This was eight years ago. And the Taliban have killed so many kids.

Tobey: Yes, I’ve read about that—gas attacks, acid, grenades. Are you still afraid that these things might happen? How do you protect yourselves now?

Jan: If I’m there, I drink the water from the well before the students do and make sure it’s not poisoned. If I’m not there, the principal does, or an administrator. We wait 10 minutes, and if it’s OK, we fill the coolers and take the water to the classrooms. And we check each classroom early in the morning to see that there’s no gas, that nobody’s poisoned the rooms. Each room is searched.

I also keep a low profile in Afghanistan. In these eight years, I haven’t spoken to one person in Afghanistan about the school. We search the girls too. Somebody might throw a hand grenade inside someone’s backpack. But the shop owners and the people in this village, they protect us. They keep an eye out—because they all have kids who go to the school. Whenever a stranger comes into Deh’Subz, the shop owners all keep an eye on them, they ask where they are going, and someone will make sure that they get there, or that they leave. And we have security guards, both in the day and in the night.

Moe: What about the publicity around the fundraiser?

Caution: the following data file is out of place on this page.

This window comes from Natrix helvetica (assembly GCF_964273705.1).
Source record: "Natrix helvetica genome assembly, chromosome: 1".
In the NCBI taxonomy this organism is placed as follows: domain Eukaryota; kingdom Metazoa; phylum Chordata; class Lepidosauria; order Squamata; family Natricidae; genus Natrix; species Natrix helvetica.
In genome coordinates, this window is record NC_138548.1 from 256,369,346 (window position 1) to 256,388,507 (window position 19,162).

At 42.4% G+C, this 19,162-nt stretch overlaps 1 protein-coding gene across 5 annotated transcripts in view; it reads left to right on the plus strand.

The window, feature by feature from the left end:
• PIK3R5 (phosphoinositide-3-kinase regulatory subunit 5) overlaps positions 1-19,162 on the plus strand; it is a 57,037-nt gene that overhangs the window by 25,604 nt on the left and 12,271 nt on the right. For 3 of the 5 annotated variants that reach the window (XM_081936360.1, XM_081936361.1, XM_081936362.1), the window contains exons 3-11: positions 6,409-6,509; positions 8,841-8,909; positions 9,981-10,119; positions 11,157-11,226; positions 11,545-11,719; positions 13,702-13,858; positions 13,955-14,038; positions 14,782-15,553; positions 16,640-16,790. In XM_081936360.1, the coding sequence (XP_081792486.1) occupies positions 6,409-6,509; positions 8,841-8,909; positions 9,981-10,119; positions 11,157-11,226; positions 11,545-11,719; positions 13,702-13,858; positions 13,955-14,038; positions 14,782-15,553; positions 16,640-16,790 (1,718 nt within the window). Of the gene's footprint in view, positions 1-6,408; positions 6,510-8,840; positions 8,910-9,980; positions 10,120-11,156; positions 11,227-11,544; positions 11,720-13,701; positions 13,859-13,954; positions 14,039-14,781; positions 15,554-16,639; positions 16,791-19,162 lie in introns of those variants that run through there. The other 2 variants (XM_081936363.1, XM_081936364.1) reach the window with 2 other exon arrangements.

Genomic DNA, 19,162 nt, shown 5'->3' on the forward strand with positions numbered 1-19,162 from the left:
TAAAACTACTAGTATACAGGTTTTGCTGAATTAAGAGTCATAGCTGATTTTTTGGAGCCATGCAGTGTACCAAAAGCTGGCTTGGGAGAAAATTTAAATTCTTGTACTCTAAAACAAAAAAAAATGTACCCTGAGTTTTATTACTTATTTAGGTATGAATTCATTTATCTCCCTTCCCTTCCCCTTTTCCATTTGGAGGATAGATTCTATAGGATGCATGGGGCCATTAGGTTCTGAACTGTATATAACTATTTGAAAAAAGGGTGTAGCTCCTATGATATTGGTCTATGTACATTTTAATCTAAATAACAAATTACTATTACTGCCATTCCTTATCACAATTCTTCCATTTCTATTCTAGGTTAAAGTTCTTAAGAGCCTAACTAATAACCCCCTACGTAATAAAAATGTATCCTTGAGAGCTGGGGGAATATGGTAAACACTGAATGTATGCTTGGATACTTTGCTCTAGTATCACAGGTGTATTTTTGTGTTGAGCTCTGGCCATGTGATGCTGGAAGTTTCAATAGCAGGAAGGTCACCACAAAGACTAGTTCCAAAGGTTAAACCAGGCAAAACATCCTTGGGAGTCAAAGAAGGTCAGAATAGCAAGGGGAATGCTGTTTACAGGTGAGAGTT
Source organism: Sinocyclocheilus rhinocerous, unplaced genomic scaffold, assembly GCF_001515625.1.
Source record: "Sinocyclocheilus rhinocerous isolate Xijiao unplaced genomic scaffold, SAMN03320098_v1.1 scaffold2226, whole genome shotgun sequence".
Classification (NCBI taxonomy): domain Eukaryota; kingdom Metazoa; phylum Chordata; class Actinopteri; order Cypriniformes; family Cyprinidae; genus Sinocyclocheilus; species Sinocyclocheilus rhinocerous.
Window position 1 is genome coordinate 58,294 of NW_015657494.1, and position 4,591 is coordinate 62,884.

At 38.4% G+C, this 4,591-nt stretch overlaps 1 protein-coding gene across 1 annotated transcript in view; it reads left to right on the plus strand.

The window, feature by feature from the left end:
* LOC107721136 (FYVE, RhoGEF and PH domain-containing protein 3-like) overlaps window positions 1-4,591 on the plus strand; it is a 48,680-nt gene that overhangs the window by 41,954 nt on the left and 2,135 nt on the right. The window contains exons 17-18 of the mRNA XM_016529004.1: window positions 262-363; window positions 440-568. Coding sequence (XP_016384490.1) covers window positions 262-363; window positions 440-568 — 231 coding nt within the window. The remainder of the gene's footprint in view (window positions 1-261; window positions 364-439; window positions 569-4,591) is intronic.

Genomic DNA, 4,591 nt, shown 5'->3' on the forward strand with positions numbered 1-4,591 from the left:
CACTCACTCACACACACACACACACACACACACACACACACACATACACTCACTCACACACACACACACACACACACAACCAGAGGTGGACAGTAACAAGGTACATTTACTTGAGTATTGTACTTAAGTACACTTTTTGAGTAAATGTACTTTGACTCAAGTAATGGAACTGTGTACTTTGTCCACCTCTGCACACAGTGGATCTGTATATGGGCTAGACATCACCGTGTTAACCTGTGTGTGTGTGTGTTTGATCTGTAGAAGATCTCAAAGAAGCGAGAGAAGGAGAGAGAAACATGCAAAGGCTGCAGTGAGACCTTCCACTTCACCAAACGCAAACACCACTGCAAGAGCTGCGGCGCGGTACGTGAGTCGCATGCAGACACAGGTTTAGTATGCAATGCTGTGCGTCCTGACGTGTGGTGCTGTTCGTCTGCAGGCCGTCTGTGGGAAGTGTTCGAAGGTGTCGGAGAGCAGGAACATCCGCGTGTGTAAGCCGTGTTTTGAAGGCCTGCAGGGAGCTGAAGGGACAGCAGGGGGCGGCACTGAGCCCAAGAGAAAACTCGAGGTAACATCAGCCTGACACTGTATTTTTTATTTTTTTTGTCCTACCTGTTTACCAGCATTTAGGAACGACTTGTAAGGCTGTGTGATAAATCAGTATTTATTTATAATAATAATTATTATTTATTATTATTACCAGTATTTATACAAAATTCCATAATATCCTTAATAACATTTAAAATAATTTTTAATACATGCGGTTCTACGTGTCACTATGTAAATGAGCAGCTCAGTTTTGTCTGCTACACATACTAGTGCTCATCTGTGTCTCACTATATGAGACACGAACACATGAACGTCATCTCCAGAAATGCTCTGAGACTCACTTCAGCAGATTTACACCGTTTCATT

Jan: Well, in the U.S. it’s OK. But in Afghanistan I don’t want to tell anyone because I am just so scared.

Tobey: This was the first girls’ school in that region. It represents a huge cultural shift—I mean, when you invest in a girl’s education, you’re endorsing the idea that she has value in society. How have these girls dealt with it?

Jan: Our biggest success story is Rahila, who is 23 or 24. Her father wanted her to get married to a man who was 70 years old. This girl fought with her father for six months. They threw hot tea on her, and she got burned. They slapped her so that she had to wear a neck collar for months. They broke her ribs; she came to school and couldn’t sit in a chair.

We asked her what happened, and she said, “I fell from a chair.” I said, “You don’t have a chair at home. What happened?” She didn’t have any answer.